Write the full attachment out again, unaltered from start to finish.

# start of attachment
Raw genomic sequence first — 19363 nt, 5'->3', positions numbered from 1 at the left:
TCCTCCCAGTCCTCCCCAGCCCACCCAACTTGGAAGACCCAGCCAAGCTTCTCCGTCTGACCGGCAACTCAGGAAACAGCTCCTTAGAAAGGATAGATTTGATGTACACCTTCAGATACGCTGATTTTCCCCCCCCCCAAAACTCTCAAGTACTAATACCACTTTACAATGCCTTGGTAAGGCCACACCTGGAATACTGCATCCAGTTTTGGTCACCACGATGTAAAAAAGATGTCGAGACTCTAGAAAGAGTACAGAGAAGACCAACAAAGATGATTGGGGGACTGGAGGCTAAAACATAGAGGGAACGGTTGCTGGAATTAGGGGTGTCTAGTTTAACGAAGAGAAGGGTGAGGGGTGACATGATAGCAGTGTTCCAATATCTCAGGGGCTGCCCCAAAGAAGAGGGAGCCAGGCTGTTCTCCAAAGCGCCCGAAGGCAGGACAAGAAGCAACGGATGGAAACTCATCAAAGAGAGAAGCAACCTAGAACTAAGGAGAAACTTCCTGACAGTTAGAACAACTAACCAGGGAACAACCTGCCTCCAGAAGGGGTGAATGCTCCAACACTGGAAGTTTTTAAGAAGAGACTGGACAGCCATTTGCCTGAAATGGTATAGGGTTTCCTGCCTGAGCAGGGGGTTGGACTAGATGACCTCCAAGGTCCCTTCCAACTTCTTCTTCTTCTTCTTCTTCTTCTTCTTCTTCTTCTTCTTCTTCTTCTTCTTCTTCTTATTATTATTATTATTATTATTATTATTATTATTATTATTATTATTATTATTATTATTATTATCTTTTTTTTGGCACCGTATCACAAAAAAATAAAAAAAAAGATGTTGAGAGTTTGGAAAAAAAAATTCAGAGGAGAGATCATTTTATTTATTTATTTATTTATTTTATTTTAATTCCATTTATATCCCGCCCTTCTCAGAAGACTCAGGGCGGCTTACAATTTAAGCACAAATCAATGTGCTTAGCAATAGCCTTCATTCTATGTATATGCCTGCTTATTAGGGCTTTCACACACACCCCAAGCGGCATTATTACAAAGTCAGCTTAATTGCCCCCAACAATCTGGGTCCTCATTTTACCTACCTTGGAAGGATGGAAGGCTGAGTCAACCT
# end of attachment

Raw genomic sequence first — 19363 nt, 5'->3', positions numbered from 1 at the left:
TCCTCCCAGTCCTCCCCAGCCCACCCAACTTGGAAGACCCAGCCAAGCTTCTCCGTCTGACCGGCAACTCAGGAAACAGCTCCTTAGAAAGGATAGATTTGATGTACACCTTCAGATACGCTGATTTTCCCCCCCCCCAAAACTCTCAAGTACTAATACCACTTTACAATGCCTTGGTAAGGCCACACCTGGAATACTGCATCCAGTTTTGGTCACCACGATGTAAAAAAGATGTCGAGACTCTAGAAAGAGTACAGAGAAGACCAACAAAGATGATTGGGGGACTGGAGGCTAAAACATAGAGGGAACGGTTGCTGGAATTAGGGGTGTCTAGTTTAACGAAGAGAAGGGTGAGGGGTGACATGATAGCAGTGTTCCAATATCTCAGGGGCTGCCCCAAAGAAGAGGGAGCCAGGCTGTTCTCCAAAGCGCCCGAAGGCAGGACAAGAAGCAACGGATGGAAACTCATCAAAGAGAGAAGCAACCTAGAACTAAGGAGAAACTTCCTGACAGTTAGAACAACTAACCAGGGAACAACCTGCCTCCAGAAGGGGTGAATGCTCCAACACTGGAAGTTTTTAAGAAGAGACTGGACAGCCATTTGCCTGAAATGGTATAGGGTTTCCTGCCTGAGCAGGGGGTTGGACTAGATGACCTCCAAGGTCCCTTCCAACTTCTTCTTCTTCTTCTTCTTCTTCTTCTTCTTCTTCTTCTTCTTCTTCTTCTTCTTCTTATTATTATTATTATTATTATTATTATTATTATTATTATTATTATTATTATTATTATTATTATCTTTTTTTTGGCACCGTATCACAAAAAAATAAAAAAAAAGATGTTGAGAGTTTGGAAAAAAAAATTCAGAGGAGAGATCATTTTATTTATTTATTTATTTATTTTATTTTAATTCCATTTATATCCCGCCCTTCTCAGAAGACTCAGGGCGGCTTACAATTTAAGCACAAATCAATGTGCTTAGCAATAGCCTTCATTCTATGTATATGCCTGCTTATTAGGGCTTTCACACACACCCCAAGCGGCATTATTACAAAGTCAGCTTAATTGCCCCCAACAATCTGGGTCCTCATTTTACCTACCTTGGAAGGATGGAAGGCTGAGTCAACCT